Going into this morning, the expectation was that U.S. economic growth in the first quarter – January through March – would be quite weak. Those projections were largely correct.
U.S. economic growth braked more sharply than expected in the first quarter as harsh weather dampened consumer spending and energy companies struggling with low prices slashed spending, but there are signs activity is picking up.Gross domestic product expanded at an only 0.2 percent annual rate, the Commerce Department said on Wednesday…. A strong dollar and a now-resolved labor dispute at normally busy West Coast ports also slammed growth, the government said.
This is, of course, a preliminary tally, which will be revised twice over the next two months, though few seem to think a major upward revision is likely.
That said, that’s not the only caveat that matters. Anemic economic growth is never a good sign, but reports like these don’t cause too much anxiety because the relevant details aren’t quite as discouraging as the top-line number.
Neil Irwin notes why economic observers are far more interested in the second quarter’s GDP than the first.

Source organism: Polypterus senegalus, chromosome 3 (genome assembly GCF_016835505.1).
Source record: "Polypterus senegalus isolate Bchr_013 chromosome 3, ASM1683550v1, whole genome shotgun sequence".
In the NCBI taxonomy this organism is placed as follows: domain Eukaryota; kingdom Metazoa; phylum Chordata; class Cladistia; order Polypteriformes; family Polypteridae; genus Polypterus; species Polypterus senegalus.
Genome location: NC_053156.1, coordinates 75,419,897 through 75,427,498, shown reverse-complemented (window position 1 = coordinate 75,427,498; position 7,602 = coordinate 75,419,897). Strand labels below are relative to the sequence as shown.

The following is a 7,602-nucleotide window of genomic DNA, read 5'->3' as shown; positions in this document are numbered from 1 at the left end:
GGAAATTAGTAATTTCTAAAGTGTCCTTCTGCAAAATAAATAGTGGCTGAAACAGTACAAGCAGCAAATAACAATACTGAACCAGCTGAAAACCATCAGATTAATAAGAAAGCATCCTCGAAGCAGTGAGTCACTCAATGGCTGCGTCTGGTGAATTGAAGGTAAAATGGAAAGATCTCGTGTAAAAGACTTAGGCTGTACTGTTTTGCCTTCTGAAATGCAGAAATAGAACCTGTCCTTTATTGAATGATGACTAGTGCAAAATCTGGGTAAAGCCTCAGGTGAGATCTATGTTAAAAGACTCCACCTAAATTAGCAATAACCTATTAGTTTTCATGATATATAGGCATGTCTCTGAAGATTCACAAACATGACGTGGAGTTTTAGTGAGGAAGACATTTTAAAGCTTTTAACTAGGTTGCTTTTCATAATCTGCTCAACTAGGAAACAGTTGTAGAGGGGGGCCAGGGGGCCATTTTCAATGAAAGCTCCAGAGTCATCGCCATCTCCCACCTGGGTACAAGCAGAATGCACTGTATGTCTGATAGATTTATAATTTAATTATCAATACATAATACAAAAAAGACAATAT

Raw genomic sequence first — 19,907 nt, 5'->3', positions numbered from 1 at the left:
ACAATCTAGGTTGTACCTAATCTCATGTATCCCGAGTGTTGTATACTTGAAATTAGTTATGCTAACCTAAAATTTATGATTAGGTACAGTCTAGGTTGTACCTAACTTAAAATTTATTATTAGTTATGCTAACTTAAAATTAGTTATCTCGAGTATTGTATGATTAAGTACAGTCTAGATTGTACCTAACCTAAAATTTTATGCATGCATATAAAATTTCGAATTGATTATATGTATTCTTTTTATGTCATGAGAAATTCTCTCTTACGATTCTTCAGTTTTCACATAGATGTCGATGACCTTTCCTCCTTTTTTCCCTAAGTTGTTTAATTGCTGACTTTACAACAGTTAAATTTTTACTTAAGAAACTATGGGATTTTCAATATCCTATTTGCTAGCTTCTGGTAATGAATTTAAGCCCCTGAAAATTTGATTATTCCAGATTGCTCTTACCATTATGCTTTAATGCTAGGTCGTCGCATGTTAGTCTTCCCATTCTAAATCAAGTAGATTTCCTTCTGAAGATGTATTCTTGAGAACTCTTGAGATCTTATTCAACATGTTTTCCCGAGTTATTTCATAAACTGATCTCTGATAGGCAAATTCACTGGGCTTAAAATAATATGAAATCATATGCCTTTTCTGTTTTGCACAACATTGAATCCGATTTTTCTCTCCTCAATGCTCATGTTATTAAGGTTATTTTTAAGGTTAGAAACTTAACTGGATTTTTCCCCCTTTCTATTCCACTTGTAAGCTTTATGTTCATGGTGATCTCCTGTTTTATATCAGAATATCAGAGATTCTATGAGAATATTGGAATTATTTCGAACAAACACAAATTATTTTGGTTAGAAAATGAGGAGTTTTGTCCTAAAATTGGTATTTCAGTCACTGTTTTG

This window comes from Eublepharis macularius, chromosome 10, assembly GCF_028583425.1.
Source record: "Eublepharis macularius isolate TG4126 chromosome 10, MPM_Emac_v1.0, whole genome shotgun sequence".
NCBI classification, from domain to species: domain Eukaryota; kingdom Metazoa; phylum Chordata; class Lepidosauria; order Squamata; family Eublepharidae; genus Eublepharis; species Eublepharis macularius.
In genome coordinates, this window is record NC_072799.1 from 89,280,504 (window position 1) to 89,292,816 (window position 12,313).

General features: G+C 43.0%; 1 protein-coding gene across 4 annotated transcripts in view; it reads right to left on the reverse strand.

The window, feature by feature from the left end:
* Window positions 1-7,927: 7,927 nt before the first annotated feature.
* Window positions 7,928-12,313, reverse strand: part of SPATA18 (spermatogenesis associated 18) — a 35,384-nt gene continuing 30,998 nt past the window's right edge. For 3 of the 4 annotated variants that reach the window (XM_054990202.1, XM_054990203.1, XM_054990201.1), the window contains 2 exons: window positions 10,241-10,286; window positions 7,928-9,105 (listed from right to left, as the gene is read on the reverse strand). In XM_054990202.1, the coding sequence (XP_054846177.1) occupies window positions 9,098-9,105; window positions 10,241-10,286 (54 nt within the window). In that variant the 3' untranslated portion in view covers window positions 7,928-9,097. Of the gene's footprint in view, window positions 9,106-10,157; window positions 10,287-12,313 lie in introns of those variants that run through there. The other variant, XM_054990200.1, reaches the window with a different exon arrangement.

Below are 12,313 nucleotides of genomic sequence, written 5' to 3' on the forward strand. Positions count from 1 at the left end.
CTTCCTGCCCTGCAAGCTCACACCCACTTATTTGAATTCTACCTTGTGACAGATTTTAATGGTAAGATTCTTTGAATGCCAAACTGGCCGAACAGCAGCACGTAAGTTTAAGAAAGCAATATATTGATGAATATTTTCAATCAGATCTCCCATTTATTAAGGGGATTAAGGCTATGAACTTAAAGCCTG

The weak economic readings to start both this year and last reflect two consecutive years of unusually bad winter weather in heavily populated parts of the country, combined with evidence that the formulas used to adjust for the normal seasonal variations may be creating a distorted picture regarding the January-through-March quarter.The real test for the economy is whether the first quarter will, as was the case last year, turn out to be an aberration, with a catch-up effect happening in the form of apparently strong growth in the spring and summer months.
Keep in mind, perhaps the most striking takeaway from the latest growth report is the fact that exports dropped sharply – no doubt a direct result of a stronger U.S. dollar, which makes American products more expensive abroad.
Indeed, Jared Bernstein added, “I certainly would consider this a reminder of the growth downside of the strong dollar.”
As for the image above, the chart shows GDP numbers by quarter since the Great Recession began. The red columns show the economy under the Bush administration; the blue columns show the economy under the Obama administration.